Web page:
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ayâkwâmisiwin
‘Careful Thought’

Knowledge Space

Awakening people to the importance of Indigenous knowledge in today’s world.

FilmsSharing KnowledgeLearn More
Introductory VideosStart Your
Journey Here
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PlaylistsLand, Language
and Culture
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Indigenous GovernanceIndigenous
Governance
Learn More




FilmsSharing KnowledgeLearn More
Introductory VideosStart Your
Journey Here
Watch Videos
PlaylistsLand, Language
and Culture
Explore Playlists
Indigenous GovernanceIndigenous
Governance
Learn More

Films Intro PlayList Indigenous_Governance

ayâkwâmisiwin

Careful Thought – being full of care in your thinking

Play Audio 

miyo-mâmitonêyihtamowina

Good Thoughts – having a good thought process; focused, careful thinking

Play Audio 

kanâtêyihtamowin

Clean Thoughts – clean, in this sense, means having good, kind, respectful intentions

Play Audio 

miywêyihtamowin

Happiness – to see something and feel good about it

Play Audio 

Much careful thought has gone into the creation of this Knowledge Space.

The Elders of kêhtê-ayak, the Elders’ Council of First Nations University of Canada, welcome you, and in choosing to share some of their knowledge, they ask that you kindly practice careful thought as well. The nêhiyawak (Plains Cree) words above are some guiding words reflecting the spirit and intentions within “careful thought.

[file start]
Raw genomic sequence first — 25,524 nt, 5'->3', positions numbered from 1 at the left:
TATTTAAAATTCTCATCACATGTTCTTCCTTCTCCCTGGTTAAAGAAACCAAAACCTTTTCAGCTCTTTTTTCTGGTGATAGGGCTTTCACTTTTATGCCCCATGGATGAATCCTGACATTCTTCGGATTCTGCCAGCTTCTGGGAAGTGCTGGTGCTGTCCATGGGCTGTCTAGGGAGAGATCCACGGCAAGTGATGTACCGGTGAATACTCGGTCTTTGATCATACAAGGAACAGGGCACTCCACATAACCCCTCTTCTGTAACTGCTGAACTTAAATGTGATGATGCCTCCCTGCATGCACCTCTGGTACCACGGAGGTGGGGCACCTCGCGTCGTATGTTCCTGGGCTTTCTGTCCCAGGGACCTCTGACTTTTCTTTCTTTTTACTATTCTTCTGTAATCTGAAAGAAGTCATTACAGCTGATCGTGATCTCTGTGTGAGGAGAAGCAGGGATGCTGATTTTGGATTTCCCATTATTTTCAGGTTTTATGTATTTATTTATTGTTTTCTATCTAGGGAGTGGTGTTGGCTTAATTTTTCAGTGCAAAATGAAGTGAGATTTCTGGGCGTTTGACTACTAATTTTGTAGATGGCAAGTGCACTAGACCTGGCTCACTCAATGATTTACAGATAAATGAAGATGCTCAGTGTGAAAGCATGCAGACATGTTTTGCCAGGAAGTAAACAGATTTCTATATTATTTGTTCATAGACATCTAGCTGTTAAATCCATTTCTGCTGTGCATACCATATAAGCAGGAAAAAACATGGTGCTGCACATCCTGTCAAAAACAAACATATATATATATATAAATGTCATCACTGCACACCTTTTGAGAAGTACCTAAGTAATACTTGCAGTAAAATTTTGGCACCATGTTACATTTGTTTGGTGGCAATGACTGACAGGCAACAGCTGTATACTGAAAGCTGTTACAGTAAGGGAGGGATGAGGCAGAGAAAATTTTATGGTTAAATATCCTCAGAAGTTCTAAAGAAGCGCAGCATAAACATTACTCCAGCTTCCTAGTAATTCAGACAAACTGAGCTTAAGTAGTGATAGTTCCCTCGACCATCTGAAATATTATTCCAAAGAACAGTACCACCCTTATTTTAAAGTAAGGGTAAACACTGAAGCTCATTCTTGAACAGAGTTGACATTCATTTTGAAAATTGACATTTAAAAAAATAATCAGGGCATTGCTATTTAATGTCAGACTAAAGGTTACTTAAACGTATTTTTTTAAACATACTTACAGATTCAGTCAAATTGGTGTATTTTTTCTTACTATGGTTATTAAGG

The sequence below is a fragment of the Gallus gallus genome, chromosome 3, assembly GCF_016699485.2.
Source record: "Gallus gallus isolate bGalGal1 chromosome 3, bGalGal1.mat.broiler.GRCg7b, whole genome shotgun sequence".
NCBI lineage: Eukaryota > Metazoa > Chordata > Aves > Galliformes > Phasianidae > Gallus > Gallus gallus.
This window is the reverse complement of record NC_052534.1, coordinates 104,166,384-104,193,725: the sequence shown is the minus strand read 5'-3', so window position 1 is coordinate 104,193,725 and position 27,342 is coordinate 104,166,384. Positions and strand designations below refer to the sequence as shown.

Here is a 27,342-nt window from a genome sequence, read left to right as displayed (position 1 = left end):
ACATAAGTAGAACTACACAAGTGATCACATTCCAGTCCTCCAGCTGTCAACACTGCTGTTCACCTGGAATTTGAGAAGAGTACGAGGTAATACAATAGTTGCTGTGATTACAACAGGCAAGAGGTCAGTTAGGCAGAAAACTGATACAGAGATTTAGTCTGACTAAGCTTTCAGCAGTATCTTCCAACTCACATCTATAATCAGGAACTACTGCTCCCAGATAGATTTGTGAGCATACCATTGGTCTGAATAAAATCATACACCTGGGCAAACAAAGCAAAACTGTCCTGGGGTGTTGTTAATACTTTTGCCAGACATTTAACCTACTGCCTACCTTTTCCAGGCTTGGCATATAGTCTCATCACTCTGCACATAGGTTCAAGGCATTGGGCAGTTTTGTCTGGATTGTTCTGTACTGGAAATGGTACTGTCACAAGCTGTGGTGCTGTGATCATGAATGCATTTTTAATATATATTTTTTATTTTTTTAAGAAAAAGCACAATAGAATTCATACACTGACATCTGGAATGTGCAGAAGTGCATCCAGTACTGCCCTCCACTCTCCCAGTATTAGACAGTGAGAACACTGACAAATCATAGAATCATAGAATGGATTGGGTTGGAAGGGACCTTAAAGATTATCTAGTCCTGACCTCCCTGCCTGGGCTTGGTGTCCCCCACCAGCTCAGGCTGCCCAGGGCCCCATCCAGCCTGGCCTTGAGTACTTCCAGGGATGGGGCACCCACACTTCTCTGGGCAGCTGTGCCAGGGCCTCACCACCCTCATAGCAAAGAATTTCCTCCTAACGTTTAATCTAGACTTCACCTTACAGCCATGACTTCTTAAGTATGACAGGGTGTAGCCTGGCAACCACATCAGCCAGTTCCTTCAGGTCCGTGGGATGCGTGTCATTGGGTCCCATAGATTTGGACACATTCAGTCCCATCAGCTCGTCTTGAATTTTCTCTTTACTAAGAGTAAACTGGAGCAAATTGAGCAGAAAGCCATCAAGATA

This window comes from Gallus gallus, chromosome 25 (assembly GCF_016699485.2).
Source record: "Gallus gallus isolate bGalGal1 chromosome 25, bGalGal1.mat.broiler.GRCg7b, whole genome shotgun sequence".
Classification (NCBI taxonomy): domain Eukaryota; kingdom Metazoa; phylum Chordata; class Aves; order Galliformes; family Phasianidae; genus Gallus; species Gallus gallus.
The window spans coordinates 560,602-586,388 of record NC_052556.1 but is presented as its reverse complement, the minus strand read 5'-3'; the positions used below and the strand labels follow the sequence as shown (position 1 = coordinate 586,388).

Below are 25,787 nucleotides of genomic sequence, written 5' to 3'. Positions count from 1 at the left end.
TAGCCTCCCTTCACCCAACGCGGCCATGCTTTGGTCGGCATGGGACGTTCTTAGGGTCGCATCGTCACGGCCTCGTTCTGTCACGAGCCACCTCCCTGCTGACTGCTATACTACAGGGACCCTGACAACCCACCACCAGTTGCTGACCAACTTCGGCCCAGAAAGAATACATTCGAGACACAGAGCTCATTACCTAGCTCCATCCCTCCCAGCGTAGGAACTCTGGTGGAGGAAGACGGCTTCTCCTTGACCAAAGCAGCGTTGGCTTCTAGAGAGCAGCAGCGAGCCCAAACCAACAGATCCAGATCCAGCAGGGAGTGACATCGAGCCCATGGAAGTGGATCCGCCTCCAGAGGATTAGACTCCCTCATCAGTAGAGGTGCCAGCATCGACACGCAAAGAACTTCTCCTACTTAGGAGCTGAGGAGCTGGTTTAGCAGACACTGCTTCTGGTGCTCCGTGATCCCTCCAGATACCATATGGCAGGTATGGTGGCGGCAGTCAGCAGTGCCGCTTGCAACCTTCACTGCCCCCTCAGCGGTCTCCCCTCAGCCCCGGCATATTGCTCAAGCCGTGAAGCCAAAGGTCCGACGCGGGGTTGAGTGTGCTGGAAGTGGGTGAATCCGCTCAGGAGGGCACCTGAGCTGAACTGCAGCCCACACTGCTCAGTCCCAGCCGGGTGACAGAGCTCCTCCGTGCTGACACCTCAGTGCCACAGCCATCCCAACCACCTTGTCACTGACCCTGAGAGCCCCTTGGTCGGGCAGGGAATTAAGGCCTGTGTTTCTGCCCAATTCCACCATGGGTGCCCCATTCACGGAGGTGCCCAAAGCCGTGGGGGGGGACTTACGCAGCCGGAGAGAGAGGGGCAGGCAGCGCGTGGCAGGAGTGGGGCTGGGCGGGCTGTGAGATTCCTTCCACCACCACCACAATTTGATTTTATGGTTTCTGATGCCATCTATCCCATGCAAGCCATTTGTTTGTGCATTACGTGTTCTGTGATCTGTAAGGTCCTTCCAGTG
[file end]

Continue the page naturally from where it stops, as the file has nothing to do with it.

What are the words in your language that reflect these same intentions?

NCCIE invites you to read the Introduction, then begin your learning journey with the videos found in the eastern direction in the circle above.*

*NCCIE recognizes that the Medicine Circle is distinct to many but not all Indigenous Peoples. It is represented here in the NCCIE Knowledge Space as one learning tool among the many that exist, given the location of NCCIE’s host, the First Nations University of Canada, in Saskatchewan. In the prairies, the Medicine Circle is central to many Indigenous Peoples’ cultures and ceremonies.

‡NCCIE expresses gratitude to Professor Solomon Ratt for providing the voice recordings so you can hear the pronunciation of the Cree words surrounding the circle above. Professor Ratt is a Woods Cree speaker and educator from Stanley Mission, Saskatchewan and an Associate Professor in the Department of Indigenous Languages, Arts and Cultures at First Nations University of Canada, Regina, SK.